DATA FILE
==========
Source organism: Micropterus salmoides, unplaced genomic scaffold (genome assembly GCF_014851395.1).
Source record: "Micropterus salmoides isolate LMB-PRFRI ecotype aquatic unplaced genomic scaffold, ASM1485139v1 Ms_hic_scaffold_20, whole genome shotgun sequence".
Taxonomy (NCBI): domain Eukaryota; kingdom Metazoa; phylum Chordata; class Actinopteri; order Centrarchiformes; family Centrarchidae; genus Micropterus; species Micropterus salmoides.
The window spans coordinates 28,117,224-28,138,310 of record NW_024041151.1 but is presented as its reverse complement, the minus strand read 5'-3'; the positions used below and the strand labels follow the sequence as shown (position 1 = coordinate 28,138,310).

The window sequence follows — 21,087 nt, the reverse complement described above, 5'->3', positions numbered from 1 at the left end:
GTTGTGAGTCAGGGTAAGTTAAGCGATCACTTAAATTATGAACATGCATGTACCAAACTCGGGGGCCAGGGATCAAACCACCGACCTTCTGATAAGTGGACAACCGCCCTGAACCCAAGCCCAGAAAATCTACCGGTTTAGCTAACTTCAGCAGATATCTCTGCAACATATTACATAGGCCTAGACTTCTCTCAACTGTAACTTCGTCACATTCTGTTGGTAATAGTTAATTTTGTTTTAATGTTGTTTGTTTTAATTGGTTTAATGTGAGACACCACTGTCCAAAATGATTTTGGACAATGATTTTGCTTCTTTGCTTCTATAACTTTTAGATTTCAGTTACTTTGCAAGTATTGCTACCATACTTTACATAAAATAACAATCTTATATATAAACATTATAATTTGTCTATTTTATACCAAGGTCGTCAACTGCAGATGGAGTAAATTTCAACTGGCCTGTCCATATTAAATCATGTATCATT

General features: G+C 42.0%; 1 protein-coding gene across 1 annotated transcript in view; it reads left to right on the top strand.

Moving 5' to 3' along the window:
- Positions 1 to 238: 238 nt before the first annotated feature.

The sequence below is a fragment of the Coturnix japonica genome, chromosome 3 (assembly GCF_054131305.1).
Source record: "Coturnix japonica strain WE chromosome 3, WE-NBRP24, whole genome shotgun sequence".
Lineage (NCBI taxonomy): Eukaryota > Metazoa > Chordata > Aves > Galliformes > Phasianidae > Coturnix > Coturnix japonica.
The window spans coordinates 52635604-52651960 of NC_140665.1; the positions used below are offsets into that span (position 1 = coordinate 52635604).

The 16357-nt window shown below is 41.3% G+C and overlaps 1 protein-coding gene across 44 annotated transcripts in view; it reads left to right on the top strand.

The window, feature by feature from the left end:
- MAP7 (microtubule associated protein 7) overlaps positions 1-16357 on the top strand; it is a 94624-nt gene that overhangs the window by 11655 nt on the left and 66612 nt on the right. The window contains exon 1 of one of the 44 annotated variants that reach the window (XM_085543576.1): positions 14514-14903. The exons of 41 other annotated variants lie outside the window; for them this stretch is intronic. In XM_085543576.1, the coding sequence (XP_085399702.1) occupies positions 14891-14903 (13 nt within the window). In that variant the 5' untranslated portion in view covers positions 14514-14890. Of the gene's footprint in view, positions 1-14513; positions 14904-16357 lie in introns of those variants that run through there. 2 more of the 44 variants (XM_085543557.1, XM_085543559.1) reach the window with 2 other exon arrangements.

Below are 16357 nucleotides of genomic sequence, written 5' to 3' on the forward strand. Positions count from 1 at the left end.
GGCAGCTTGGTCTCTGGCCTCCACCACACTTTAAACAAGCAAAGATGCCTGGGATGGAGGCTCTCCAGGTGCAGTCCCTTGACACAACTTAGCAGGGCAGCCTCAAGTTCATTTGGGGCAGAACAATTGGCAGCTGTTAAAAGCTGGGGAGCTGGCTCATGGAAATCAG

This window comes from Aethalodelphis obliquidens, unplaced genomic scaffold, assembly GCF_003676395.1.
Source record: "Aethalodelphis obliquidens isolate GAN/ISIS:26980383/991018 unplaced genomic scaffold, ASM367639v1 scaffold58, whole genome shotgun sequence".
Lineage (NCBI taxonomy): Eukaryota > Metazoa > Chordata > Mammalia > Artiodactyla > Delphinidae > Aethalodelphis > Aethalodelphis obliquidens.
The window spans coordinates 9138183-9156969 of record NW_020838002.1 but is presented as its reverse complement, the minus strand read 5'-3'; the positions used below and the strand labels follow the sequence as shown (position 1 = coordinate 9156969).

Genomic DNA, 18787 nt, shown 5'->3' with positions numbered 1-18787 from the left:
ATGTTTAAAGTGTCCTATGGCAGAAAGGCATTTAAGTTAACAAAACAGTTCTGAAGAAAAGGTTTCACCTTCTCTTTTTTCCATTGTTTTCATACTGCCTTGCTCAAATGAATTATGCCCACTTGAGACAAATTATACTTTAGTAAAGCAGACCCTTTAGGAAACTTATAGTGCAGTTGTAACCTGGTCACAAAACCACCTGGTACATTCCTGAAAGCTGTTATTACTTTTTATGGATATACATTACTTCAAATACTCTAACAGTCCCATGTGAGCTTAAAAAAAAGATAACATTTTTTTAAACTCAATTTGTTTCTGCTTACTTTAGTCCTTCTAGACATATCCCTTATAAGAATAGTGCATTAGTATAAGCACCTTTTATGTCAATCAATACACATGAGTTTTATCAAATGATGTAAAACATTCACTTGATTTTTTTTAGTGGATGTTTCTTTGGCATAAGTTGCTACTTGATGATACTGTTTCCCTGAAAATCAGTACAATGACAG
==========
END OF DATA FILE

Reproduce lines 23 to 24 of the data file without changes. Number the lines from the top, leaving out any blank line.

Genomic DNA, 18787 nt, shown 5'->3' with positions numbered 1-18787 from the left:
ATGTTTAAAGTGTCCTATGGCAGAAAGGCATTTAAGTTAACAAAACAGTTCTGAAGAAAAGGTTTCACCTTCTCTTTTTTCCATTGTTTTCATACTGCCTTGCTCAAATGAATTATGCCCACTTGAGACAAATTATACTTTAGTAAAGCAGACCCTTTAGGAAACTTATAGTGCAGTTGTAACCTGGTCACAAAACCACCTGGTACATTCCTGAAAGCTGTTATTACTTTTTATGGATATACATTACTTCAAATACTCTAACAGTCCCATGTGAGCTTAAAAAAAAGATAACATTTTTTTAAACTCAATTTGTTTCTGCTTACTTTAGTCCTTCTAGACATATCCCTTATAAGAATAGTGCATTAGTATAAGCACCTTTTATGTCAATCAATACACATGAGTTTTATCAAATGATGTAAAACATTCACTTGATTTTTTTTAGTGGATGTTTCTTTGGCATAAGTTGCTACTTGATGATACTGTTTCCCTGAAAATCAGTACAATGACAG